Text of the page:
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Mid-day meal faces starvation

The mid-day meal scheme, which provides much-needed nutrition to lakhs of children all over the country, faces an acute crisis, reports Chetan Chauhan.

india Updated: Sep 17, 2007, 02:02 IST
Chetan Chauhan
Chetan Chauhan
Hindustan Times

The mid-day meal scheme, which provides much-needed nutrition to lakhs of children all over the country, faces an acute crisis.

The Department of Food and Public Distribution, headed by Agriculture Minister Sharad Pawar, has told the HRD ministry that from now on wheat and rice for the scheme will cost almost double. Also, it would not be possible to provide foodgrains for any future expansion of the scheme, the ministry was told.

Only last Thursday the Cabinet approved the proposal to expand the mid-day meal scheme to the upper primary level in schools.

The HRD ministry will now have to buy grains at what is called the ‘economic rate’ — which is about Rs 12,000 per metric tonne, compared to Rs 5,650 per metric tonne (the Below Poverty Line Rate, at which foodgrains for the scheme was being bought till now). “Economic rate means that the Food Corporation of India will provide foodgrain at a no-profit-no-loss basis, slightly less than the market rate,” an official said.

Of the total food basket for the scheme, covering 9.5 lakh primary schools, 30 per cent is wheat and 70 per cent is rice. In the last financial year, the ministry procured 19.89 lakh tonnes of rice and 5.47 tonnes of wheat.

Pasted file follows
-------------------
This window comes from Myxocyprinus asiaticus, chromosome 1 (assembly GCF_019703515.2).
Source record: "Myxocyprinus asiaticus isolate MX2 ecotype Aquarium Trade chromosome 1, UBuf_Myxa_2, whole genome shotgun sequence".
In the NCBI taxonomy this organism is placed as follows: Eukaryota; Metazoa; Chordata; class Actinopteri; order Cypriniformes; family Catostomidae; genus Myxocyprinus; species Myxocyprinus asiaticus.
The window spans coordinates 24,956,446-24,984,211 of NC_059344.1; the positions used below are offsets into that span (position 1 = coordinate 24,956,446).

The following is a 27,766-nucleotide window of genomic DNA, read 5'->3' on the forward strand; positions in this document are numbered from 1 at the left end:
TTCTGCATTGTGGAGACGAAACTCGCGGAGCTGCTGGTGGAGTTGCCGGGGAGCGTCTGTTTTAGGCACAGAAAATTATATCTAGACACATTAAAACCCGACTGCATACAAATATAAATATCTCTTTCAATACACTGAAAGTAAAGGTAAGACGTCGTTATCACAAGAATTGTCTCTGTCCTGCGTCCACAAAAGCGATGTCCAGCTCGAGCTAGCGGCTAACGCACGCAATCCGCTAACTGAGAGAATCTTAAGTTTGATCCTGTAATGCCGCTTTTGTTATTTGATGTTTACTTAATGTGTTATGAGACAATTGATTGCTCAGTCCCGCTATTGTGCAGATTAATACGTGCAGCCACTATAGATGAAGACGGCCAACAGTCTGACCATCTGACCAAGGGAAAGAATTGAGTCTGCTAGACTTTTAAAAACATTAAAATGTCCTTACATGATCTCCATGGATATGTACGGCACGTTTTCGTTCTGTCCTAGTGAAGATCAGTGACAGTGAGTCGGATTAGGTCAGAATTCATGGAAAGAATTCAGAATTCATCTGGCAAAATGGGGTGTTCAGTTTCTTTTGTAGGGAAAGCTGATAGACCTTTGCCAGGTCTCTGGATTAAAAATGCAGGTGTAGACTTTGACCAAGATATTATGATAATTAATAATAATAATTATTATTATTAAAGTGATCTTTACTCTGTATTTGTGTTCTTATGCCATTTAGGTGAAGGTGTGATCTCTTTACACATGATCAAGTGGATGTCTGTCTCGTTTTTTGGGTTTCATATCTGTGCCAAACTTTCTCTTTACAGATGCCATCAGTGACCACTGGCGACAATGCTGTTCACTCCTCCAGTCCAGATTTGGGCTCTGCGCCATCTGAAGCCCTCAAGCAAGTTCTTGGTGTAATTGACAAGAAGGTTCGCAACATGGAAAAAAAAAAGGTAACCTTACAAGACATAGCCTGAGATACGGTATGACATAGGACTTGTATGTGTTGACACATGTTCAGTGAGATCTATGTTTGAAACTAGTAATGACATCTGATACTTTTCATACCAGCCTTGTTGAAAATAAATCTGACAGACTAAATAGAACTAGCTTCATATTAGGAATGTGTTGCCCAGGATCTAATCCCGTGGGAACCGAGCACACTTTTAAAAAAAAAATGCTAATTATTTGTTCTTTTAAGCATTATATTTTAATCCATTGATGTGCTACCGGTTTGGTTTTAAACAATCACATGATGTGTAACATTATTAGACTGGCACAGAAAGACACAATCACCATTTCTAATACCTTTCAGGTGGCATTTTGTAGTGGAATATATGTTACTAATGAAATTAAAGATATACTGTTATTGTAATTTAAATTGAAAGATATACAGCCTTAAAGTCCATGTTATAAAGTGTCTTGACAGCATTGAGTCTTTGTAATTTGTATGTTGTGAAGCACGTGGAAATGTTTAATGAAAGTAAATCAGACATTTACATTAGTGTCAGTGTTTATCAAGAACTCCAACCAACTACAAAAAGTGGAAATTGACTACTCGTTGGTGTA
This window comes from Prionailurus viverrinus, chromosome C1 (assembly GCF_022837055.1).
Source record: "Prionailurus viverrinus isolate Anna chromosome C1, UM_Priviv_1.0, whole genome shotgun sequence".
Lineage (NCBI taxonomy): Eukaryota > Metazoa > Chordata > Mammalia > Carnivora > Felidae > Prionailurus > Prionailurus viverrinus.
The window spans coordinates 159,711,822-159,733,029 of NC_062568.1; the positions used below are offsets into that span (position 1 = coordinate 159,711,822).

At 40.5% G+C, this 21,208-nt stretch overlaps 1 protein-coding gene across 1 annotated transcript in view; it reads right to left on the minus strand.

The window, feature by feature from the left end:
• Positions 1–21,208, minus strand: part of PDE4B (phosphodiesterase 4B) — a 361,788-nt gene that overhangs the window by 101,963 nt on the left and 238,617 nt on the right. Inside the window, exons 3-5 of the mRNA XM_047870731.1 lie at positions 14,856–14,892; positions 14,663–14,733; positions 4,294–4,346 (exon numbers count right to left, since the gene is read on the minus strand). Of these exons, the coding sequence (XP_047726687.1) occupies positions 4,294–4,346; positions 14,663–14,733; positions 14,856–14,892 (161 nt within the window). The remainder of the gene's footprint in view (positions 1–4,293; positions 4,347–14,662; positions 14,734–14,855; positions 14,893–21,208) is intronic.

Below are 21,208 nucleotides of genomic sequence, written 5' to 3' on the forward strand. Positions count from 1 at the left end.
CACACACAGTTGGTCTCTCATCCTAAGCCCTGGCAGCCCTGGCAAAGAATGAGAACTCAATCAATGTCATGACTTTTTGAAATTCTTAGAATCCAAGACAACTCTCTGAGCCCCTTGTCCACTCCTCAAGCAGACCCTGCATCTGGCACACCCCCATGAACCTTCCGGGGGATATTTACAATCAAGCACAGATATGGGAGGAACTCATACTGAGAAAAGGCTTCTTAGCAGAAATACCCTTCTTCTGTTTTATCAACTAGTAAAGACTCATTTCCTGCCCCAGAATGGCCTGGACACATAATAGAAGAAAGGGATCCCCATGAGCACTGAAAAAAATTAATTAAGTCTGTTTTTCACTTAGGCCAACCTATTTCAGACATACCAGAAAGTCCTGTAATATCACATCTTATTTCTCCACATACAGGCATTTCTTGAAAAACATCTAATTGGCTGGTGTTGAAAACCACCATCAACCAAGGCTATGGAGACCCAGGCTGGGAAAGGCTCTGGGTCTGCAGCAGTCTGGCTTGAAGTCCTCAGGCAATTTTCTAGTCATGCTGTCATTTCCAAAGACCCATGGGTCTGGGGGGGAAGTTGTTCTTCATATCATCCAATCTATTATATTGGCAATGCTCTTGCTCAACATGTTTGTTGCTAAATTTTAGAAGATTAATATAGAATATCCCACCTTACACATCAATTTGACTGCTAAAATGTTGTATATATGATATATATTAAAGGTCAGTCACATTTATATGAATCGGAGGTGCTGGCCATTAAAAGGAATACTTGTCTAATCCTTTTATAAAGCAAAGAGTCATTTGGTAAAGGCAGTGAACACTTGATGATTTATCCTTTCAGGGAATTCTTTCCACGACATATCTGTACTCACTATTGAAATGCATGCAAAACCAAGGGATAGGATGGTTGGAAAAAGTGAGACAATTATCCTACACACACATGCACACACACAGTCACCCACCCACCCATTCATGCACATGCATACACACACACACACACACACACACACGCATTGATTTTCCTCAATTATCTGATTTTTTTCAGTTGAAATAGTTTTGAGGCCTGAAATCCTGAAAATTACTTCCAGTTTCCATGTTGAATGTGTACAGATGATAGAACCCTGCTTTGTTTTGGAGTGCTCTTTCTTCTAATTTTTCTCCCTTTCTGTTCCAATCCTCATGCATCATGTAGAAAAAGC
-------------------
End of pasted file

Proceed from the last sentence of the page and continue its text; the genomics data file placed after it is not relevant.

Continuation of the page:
This year, the ministry has got Rs 7,342 crore for the scheme, much of which is spent on procurement of food grains from FCI.

The ministry also provides Rs 1.50 per child as cooking cost; in the North Eastern states it is Rs 1.80 per child. The transportation cost from FCI godown to the nearest primary school — at a rate ranging between Rs 75 to Rs 100 per quintal — is also borne by the ministry.

The food department has its own worries. The wheat production has almost remained stagnant —- at about 75 million tons per year – in the last two years, whereas the demand has increased manifold. Similar is the situation with rice, whose procurement price has risen because of increasing international demand. This has prompted the government to import wheat, which could cost Rs 1,200 per tonne in India this year as against Rs 950 last year.

With the additional cost to support the public distribution system for below poverty line families, that constitutes India’s 26.6 per cent population, the department believes it is no more in the financial position to subsidize food grains for the midday meal scheme.

The piquant situation stirred HRD minister Arjun Singh to seek a “significant” increase in allocation for the midday meal scheme from Rs 48,000 crore in the 11th plan to meet the additional costs. “The Planning Commission will need to significantly enhance budgetary allocations towards the midday meal scheme. The allocations currently made the 11th plan period will not suffice,” Singh told full Planning Commission on Thursday. The ministry had demanded Rs 61,858 crore considering the food grains were supplied at the BPL rate.

On the expansion of the mid-day meal scheme, Singh felt that the department would reconsider its suggestion not to supply food grains considering importance of the scheme. HRD ministry officials, however, said talks are being held with the food department to sort out the issues.

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